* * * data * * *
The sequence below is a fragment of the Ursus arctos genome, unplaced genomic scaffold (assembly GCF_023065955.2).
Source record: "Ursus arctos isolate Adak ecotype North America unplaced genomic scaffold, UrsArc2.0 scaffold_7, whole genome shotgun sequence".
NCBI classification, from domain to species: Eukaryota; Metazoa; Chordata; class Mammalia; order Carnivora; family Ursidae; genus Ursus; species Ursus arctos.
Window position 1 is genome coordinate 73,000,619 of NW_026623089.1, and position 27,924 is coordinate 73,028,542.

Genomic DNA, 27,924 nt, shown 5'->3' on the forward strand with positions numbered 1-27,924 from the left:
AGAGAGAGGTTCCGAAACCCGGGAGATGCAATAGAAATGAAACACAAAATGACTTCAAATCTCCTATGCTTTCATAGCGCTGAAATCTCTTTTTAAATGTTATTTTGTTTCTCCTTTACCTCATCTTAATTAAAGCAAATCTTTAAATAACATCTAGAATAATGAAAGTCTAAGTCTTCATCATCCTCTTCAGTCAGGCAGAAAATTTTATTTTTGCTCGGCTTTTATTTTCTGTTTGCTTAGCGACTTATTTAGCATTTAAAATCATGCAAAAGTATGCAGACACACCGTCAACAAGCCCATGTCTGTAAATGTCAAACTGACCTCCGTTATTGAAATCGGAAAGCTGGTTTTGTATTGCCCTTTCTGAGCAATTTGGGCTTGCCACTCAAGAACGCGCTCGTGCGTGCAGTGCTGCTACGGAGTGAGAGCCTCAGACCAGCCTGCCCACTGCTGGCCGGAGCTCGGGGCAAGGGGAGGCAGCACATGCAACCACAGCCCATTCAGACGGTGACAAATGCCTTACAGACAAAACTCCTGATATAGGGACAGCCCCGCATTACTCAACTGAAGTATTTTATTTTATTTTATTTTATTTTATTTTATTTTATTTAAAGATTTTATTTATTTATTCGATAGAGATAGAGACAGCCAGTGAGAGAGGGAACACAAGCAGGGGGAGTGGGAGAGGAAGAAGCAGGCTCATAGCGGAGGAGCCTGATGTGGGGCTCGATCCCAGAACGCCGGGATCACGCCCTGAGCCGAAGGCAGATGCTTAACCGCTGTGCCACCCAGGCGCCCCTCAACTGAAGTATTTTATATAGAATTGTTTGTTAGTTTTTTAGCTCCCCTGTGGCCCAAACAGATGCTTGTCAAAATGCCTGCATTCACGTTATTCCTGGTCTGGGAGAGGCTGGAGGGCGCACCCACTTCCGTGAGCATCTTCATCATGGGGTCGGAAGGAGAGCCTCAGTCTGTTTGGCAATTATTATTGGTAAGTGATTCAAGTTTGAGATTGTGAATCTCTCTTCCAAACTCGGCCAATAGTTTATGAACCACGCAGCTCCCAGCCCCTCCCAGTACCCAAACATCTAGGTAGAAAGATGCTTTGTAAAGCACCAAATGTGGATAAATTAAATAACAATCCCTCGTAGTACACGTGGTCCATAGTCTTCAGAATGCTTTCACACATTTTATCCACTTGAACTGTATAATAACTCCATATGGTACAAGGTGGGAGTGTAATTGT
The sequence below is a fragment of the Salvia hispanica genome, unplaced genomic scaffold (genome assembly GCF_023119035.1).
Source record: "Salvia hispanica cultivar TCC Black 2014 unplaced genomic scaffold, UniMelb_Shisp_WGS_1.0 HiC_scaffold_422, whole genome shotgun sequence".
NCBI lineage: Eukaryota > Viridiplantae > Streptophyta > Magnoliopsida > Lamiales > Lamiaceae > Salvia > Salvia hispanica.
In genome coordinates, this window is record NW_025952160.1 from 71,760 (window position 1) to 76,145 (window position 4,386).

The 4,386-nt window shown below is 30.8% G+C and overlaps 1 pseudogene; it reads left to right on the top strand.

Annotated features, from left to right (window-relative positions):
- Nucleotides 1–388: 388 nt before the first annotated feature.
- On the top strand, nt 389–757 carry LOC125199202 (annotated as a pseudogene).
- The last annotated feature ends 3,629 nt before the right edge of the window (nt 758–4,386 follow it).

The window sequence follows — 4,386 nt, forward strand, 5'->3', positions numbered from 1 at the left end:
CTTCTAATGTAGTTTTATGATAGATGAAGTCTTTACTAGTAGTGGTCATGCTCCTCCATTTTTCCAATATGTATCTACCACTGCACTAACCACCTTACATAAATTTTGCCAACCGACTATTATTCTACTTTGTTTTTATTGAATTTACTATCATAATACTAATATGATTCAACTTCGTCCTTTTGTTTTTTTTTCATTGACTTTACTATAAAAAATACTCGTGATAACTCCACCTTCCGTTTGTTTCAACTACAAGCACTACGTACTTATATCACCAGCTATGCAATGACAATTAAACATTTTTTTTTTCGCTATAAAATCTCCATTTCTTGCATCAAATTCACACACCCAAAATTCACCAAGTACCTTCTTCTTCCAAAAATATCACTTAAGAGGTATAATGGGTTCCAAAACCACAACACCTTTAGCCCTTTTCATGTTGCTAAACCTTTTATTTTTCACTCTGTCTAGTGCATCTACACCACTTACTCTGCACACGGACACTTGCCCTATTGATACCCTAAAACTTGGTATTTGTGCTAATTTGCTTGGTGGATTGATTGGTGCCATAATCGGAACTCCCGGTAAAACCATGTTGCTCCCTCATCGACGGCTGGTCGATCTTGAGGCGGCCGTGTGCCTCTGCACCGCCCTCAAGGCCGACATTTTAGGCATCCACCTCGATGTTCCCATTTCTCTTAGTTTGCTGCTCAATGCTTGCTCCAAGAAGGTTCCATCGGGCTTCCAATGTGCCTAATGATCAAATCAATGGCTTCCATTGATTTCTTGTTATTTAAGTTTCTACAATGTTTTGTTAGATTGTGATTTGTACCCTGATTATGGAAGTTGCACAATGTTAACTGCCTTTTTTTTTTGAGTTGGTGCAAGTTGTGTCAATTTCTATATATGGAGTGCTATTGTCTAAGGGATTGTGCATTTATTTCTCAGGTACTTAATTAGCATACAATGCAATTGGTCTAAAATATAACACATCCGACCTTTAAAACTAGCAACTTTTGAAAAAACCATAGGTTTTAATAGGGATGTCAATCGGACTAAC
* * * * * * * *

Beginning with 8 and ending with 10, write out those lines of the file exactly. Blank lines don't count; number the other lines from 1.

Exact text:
Source record: "Salvia hispanica cultivar TCC Black 2014 unplaced genomic scaffold, UniMelb_Shisp_WGS_1.0 HiC_scaffold_422, whole genome shotgun sequence".
NCBI lineage: Eukaryota > Viridiplantae > Streptophyta > Magnoliopsida > Lamiales > Lamiaceae > Salvia > Salvia hispanica.
In genome coordinates, this window is record NW_025952160.1 from 71,760 (window position 1) to 76,145 (window position 4,386).